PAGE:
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Fifty years since the Beatification of Father Champagnat

27/05/2005: Vatican

9th May 1955: fifty years have passed since the historical event of the Beatification. A significant date indeed, even though it has been superseded, in a certain sense, by the unforgettable 18th April 1999 when John Paul II declared Marcellin Champagnat a saint for the entire Catholic Church.
But we still enjoy leafing through the family album of 1955 (the Bulletin of the Institute, volume XXI) to recall some of the feelings present in the hearts of the Brothers who were part of this unforgettable event.
“The beatification is not an honour that is bestowed on someone as often as is done by the governments of this world. The Church is set in a different perspective to that of the world. The beatification is a message, a call and an invitation. And if we feel proud, we do so only to be worthy of our Founder.
We do not celebrate a beatification to give work to those who make statues or those who manufacture sacred objects. A beatification has a scope that is essentially moral: it aims to propose a model to us to imitate. And this applies even more so for the religious family born of the beatified person. We were born from the heart of Blessed Marcellin Champagnat and so we must resemble him and make every effort to follow his example as closely as possible.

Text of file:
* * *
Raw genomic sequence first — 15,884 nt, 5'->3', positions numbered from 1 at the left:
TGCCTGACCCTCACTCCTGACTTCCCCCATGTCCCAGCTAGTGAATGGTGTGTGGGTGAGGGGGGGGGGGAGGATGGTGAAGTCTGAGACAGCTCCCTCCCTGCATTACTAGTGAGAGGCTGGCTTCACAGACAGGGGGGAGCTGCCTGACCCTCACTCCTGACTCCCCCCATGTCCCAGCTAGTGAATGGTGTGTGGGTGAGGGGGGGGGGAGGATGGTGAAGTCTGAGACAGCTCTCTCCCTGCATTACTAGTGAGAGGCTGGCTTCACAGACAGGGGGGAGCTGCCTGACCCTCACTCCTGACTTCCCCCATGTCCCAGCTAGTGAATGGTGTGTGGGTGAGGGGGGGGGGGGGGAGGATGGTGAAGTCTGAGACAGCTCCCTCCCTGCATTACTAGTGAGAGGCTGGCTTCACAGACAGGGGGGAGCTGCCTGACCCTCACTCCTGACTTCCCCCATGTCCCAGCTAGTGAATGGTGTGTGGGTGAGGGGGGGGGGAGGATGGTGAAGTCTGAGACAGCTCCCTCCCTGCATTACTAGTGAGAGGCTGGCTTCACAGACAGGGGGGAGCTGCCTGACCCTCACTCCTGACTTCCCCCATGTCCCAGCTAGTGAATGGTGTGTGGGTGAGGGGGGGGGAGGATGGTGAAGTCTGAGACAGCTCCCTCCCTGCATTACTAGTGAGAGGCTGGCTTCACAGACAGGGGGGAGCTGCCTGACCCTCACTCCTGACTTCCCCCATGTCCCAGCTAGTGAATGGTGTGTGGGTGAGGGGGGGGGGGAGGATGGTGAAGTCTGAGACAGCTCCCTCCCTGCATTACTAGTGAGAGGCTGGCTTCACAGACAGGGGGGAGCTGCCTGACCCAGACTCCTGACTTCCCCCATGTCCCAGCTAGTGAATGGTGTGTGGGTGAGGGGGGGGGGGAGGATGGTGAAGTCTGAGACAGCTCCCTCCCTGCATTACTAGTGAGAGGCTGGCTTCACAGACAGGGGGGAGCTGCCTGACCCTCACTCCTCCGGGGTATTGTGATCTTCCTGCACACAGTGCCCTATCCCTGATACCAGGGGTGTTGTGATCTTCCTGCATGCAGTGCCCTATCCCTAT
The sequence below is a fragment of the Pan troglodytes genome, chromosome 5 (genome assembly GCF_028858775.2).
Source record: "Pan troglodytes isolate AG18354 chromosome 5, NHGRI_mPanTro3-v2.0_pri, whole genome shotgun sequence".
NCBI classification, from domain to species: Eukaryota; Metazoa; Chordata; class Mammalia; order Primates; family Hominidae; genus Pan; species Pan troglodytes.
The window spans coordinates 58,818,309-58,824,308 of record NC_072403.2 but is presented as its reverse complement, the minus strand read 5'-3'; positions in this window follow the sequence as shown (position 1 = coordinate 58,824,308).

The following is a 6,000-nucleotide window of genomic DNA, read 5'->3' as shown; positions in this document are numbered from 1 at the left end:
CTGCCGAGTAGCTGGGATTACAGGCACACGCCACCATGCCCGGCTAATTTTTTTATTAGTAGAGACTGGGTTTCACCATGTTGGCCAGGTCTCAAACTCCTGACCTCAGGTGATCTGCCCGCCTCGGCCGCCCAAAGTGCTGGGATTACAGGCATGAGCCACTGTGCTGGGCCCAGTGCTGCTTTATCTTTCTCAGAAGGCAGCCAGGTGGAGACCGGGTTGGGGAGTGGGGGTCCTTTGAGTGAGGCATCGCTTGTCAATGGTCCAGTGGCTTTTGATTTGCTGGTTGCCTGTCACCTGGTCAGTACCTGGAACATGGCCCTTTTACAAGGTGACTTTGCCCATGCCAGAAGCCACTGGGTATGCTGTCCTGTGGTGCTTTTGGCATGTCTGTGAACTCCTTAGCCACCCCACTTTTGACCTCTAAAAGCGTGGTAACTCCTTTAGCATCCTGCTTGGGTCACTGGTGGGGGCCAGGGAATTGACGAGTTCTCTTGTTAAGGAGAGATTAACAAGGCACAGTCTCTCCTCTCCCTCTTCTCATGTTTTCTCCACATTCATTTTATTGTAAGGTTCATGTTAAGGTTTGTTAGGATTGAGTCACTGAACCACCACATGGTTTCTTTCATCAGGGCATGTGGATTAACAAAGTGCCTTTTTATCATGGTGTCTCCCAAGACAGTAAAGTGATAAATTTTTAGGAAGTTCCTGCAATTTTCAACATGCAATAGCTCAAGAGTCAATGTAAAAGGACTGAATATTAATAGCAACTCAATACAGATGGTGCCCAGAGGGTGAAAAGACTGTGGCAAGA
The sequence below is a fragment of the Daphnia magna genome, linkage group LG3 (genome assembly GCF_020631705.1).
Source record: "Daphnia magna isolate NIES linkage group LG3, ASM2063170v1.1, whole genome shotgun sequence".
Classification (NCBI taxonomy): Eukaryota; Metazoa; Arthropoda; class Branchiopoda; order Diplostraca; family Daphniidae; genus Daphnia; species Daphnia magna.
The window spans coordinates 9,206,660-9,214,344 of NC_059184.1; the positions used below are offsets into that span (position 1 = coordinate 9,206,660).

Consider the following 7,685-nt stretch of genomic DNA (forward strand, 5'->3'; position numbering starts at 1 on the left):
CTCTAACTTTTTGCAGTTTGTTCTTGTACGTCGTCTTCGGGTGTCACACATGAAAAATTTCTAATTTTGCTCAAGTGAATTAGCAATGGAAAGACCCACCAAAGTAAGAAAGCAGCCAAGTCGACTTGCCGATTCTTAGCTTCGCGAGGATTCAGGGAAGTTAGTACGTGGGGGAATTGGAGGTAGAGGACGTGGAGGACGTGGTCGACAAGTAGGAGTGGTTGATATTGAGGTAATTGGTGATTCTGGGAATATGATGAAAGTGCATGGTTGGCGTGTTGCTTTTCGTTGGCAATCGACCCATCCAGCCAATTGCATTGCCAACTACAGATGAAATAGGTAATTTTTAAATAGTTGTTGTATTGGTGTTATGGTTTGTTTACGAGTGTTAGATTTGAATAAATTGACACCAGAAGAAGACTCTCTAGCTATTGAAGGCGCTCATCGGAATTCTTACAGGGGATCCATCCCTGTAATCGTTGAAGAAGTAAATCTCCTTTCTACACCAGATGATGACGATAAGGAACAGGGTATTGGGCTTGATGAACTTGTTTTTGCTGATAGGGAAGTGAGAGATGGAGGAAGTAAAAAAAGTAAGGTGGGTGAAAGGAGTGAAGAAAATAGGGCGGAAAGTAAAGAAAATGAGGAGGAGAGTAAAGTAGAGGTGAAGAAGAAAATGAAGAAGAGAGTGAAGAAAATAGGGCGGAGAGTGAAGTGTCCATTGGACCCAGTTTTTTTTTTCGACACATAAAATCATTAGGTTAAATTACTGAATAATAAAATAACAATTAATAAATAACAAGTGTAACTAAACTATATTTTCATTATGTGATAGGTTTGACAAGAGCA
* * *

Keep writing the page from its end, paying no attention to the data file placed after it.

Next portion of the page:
A Founder who is thus honoured invites us to become enthusiastic, dynamic and well-formed religious. Providence has accorded us such a grace in order to encourage us. It is certainly not so that we can rest on our laurels. Besides, it would truly be a pity if we were to turn inwards to celebrate and savour this grace, keeping it selfishly guarded within our small community.
May many thanksgiving Magnificats rise from our hearts with force and conviction to the Lord! But especially we ask that we may live this joy-filled Magnificat throughout our ordinary activities; a Magnificat that consists of doing everything possible to belong completely to Jesus and to go to him by accompanying Mary, as Father Champagnat taught us.”

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